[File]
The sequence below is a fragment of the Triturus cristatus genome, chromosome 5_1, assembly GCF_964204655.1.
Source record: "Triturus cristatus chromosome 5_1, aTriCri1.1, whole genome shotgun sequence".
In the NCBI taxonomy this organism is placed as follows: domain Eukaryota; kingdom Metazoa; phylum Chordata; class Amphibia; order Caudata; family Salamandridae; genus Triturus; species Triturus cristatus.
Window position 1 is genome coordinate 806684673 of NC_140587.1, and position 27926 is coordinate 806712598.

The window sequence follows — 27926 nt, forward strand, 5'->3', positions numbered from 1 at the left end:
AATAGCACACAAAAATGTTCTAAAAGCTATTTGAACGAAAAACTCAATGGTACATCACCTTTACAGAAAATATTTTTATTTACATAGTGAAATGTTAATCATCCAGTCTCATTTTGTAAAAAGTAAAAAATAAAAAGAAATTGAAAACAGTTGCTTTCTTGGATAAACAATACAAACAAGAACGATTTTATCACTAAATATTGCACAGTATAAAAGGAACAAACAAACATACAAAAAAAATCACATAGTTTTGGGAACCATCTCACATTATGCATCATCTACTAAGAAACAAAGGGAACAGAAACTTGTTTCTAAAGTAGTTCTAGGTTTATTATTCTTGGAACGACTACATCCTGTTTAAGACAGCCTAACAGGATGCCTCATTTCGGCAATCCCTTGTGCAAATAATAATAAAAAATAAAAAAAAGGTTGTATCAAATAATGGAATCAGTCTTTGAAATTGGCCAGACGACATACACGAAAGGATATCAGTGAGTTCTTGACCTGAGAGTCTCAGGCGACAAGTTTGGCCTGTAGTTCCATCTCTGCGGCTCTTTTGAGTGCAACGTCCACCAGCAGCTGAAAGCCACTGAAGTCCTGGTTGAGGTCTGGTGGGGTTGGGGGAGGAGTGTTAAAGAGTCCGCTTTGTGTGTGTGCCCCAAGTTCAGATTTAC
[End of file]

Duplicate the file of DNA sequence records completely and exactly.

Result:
The sequence below is a fragment of the Triturus cristatus genome, chromosome 5_1, assembly GCF_964204655.1.
Source record: "Triturus cristatus chromosome 5_1, aTriCri1.1, whole genome shotgun sequence".
In the NCBI taxonomy this organism is placed as follows: domain Eukaryota; kingdom Metazoa; phylum Chordata; class Amphibia; order Caudata; family Salamandridae; genus Triturus; species Triturus cristatus.
Window position 1 is genome coordinate 806684673 of NC_140587.1, and position 27926 is coordinate 806712598.

The window sequence follows — 27926 nt, forward strand, 5'->3', positions numbered from 1 at the left end:
AATAGCACACAAAAATGTTCTAAAAGCTATTTGAACGAAAAACTCAATGGTACATCACCTTTACAGAAAATATTTTTATTTACATAGTGAAATGTTAATCATCCAGTCTCATTTTGTAAAAAGTAAAAAATAAAAAGAAATTGAAAACAGTTGCTTTCTTGGATAAACAATACAAACAAGAACGATTTTATCACTAAATATTGCACAGTATAAAAGGAACAAACAAACATACAAAAAAAATCACATAGTTTTGGGAACCATCTCACATTATGCATCATCTACTAAGAAACAAAGGGAACAGAAACTTGTTTCTAAAGTAGTTCTAGGTTTATTATTCTTGGAACGACTACATCCTGTTTAAGACAGCCTAACAGGATGCCTCATTTCGGCAATCCCTTGTGCAAATAATAATAAAAAATAAAAAAAAGGTTGTATCAAATAATGGAATCAGTCTTTGAAATTGGCCAGACGACATACACGAAAGGATATCAGTGAGTTCTTGACCTGAGAGTCTCAGGCGACAAGTTTGGCCTGTAGTTCCATCTCTGCGGCTCTTTTGAGTGCAACGTCCACCAGCAGCTGAAAGCCACTGAAGTCCTGGTTGAGGTCTGGTGGGGTTGGGGGAGGAGTGTTAAAGAGTCCGCTTTGTGTGTGTGCCCCAAGTTCAGATTTAC